Introduction and First Impressions
The new Corsair Carbide 600Q and 600C enclosures are the company's first inverted ATX designs, and the layout promises improved airflow for better cooling.
The Carbide Series from Corsair has encompassed enclosures from the company's least expensive budget-friendly options such as the $59 Carbide 100R, to high-performance options like the $159 Carbide Air 540. This new Carbide 600 enclosure is available in two versions, the 600C and 600Q, which both carry an MSRP of $149. This positions the 600C/600Q enclosures near the Graphite and Obsidian series models, but this is only fitting as there is nothing "budget" about these new Carbide 600 models.
The Carbide Series 600Q in for review differs from the 600C most obviously in its lack of the latter's hinged, latching side-panel, which also contains a large window. But the differences extend to the internal makeup of the enclosure, as the 600Q includes significant noise damping inside the front, top, and side panels. We'll be taking a close look at the noise levels along with thermal performance with this "Q" version of the new enclosure in our review.
Introduction and First Impressions
The Scythe Ninja 4 (SCNJ-4000) is the latest model in the Ninja series, and an imposing air cooler with dimensions similar to Noctua's massive NH-D14. But there's more to the story than size, as this is engineered for silence above all else. Read on to see just how quiet it is, and of course how well it's able to cope with CPU loads.
"The Ninja 4 is the latest model in the Ninja CPU Cooler Series, developed for uncompromising performance. It features the new T-M.A.P.S technology, an optimized alignment of heatpipes, and the back-plate based Hyper Precision Mounting System (H.P.M.S) for firm mounting and easy installation procedure. These improvements and a special, adjustable Glide Stream 120mm PWM fan result in an increased cooling performance while reducing the weight compared to his predecessor. Also the design of the heat-sink allows fan mounting on all four sides. This enables the optimal integration of the Ninja 4 in the air flow of the pc-case and reduces turbulence and the emergence of hotspots."
The Ninja 4 is built around a very large, square heatsink, which allows the single 120 mm fan to be mounted on any side, and this PWM fan offers three speed settings to further control noise. And noise is really what the Ninja is all about, with some really low minimum speeds possible on what is a very quiet Scythe fan to begin with.
Will a single low-speed fan design affect the ability to keep a CPU cool under stress? Will the Ninja 4's fan spin up and become less quiet under full load? These questions will soon be answered.
Introduction and First Impressions
The Zotac ZBOX CI321 nano is a mini PC kit in the vein of the Intel NUC, and this version features a completely fanless design with built-in wireless for silent integration into just about any location. So is it fast enough to be an HTPC or desktop productivity machine? We will find out here.
I have reviewed a couple of mini-PCs in the past few months, most recently the ECS LIVA X back in January. Though the LIVA X was not really fast enough to be used as a primary device it was small and inexpensive enough to be an viable product depending on a user’s needs. One attractive aspect of the LIVA designs, and any of the low-power computers introduced recently, is the passive nature of such systems. This has unfortunately resulted in the integration of some pretty low-performance CPUs to stay within thermal (and cost) limits, but this is beginning to change. The ZBOX nano we’re looking at today carries on the recent trend of incorporating slightly higher performance parts as its Intel Celeron processor (the 2961Y) is based on Haswell, and not the Atom cores at the heart of so many of these small systems.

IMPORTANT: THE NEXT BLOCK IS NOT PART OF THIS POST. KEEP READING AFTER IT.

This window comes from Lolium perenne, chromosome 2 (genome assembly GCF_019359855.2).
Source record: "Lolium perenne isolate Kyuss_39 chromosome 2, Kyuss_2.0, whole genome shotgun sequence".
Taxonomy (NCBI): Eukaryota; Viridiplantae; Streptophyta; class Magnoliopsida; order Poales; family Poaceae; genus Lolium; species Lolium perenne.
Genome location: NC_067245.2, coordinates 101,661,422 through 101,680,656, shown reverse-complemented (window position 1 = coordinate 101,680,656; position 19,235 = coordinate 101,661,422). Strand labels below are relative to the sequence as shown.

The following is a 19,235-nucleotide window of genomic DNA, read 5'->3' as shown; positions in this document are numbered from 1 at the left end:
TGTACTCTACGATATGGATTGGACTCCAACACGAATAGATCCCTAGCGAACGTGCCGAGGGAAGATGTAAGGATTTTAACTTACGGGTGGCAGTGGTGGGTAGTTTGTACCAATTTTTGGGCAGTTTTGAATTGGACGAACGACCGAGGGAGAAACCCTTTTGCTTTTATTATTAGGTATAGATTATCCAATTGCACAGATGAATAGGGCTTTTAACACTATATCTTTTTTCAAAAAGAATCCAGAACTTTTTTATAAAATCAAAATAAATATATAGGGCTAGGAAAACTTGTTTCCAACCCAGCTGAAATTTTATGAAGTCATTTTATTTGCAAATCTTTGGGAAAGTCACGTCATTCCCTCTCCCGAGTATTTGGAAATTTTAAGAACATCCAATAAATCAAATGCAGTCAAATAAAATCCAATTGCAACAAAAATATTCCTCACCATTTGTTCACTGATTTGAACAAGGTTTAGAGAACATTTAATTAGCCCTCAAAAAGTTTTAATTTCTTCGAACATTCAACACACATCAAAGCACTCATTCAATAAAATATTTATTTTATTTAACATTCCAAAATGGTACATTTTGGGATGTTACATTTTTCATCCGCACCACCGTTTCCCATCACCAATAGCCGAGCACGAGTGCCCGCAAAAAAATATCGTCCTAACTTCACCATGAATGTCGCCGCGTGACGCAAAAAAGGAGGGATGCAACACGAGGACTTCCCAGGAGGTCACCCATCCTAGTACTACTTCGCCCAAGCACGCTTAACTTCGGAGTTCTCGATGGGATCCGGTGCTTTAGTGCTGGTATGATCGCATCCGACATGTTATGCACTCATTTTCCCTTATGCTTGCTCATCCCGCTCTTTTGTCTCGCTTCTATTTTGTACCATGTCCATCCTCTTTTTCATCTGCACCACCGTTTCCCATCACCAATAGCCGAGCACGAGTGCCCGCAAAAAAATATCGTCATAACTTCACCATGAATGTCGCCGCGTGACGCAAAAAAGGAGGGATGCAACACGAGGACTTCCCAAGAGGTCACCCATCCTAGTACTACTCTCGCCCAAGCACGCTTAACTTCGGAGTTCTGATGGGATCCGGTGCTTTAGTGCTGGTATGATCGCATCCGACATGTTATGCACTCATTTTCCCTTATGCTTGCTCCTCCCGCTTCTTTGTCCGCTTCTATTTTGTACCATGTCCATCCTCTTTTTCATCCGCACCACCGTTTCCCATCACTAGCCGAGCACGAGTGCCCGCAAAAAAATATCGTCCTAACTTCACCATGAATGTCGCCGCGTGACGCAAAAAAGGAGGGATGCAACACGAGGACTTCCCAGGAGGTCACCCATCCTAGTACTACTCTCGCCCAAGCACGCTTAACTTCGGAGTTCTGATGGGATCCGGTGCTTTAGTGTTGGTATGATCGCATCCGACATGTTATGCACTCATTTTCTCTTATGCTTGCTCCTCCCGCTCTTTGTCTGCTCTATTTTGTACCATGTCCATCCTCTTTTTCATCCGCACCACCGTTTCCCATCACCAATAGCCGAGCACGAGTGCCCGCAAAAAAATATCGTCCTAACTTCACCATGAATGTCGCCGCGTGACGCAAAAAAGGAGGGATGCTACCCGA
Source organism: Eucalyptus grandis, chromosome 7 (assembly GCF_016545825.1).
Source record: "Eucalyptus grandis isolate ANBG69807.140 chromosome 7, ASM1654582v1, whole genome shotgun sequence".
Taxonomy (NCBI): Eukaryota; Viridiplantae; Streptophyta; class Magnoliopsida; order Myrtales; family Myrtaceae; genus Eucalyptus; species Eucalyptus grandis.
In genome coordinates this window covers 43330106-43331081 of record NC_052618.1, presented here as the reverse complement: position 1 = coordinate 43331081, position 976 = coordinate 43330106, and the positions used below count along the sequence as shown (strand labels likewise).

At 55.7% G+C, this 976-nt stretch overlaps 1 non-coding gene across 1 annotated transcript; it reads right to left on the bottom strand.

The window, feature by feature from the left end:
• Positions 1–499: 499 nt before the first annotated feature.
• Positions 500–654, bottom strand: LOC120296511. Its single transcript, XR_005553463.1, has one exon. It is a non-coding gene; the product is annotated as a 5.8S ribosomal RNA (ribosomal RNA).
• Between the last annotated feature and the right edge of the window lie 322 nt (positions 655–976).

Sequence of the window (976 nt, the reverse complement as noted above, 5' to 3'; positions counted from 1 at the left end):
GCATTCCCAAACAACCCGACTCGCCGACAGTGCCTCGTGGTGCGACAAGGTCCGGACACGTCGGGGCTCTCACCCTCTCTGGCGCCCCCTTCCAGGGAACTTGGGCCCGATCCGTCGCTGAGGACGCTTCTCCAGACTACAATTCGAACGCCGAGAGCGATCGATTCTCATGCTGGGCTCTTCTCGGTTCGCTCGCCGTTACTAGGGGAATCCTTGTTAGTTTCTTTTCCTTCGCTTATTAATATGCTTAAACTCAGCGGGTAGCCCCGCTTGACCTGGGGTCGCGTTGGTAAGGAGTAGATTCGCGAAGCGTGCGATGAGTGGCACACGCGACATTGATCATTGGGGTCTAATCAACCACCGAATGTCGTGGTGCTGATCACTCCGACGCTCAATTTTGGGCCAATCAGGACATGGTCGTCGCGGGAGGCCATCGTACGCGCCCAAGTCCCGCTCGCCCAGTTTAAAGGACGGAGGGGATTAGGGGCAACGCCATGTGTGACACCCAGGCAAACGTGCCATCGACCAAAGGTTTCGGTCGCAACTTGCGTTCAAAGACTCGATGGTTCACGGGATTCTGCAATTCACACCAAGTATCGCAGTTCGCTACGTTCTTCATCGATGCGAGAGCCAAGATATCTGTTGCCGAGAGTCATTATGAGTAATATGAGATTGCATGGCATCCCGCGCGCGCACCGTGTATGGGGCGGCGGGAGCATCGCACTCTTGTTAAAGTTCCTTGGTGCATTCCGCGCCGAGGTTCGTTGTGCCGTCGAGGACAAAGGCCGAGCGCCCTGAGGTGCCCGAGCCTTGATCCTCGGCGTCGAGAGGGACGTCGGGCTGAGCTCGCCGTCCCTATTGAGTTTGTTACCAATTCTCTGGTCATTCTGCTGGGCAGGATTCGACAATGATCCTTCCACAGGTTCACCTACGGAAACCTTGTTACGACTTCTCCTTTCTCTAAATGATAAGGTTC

Another parallel to the Intel NUC is the requirement to bring your own memory and storage, and the ZBOX CI321 nano accepts a pair of DDR3 SoDIMMs and 2.5” storage drives. The Intel Celeron 2961Y processor supports up to 1600 MHz dual-channel DDR3L which allows for much higher memory bandwidth than many other mini-PCs, and the storage controller supports SATA 6.0 Gbps which allows for higher performance than the eMMC storage found in a lot of mini-PCs, depending on the drive you choose to install. Of course your mileage will vary depending on the components selected to complete the build, but it shouldn’t be difficult to build a reasonably fast system.
Subject: General Tech | June 12, 2015 - 01:49 AM | Tim Verry
Tagged: silent pc, mid-tower, computex 2015, computex, be quiet!, be quiet
Be Quiet unveiled the Silent Base 600 at Computex last week which is the company's second PC case. It is a smaller, quieter, and cheaper version of the existing Silent Base 800 while maintaining the same design and emphasis on noise reduction. Available in September, Be Quiet! is offering this mid tower case in both a side panel and windowed version at $99 and $115 respectively.
The Silent Base 600 is black with angled edges and a brushed metal front panel. It sits on four case feet that lift it up slightly to improve airflow. A panel on the front hides three 5.25" bays while the front IO sits along the top edge and two large vertical grilles act as front intakes. The side panel(s) have an adjustable height vent to increase or decrease airflow. A fan can be attached to the side panel (the window version of the case does not have vents) and users can adjust the intake around the edges of the vent to balance airflow and noise. Two Be Quiet! Pure Wings 2 fans come pre-installed (one 120mm in the rear and one 140mm front intake fan) and users can additionally install up to two 120/140mm fans up top, one 120mm side panel fan, one 140mm bottom mounted fan, and an extra 140mm front intake fan for a total of seven fans (or six if you opt for the windowed model). Be Quiet provides removable filters on all the intakes which is a nice touch.
Check out Gamer's Nexus for more photos from be quiet!'s Computex booth!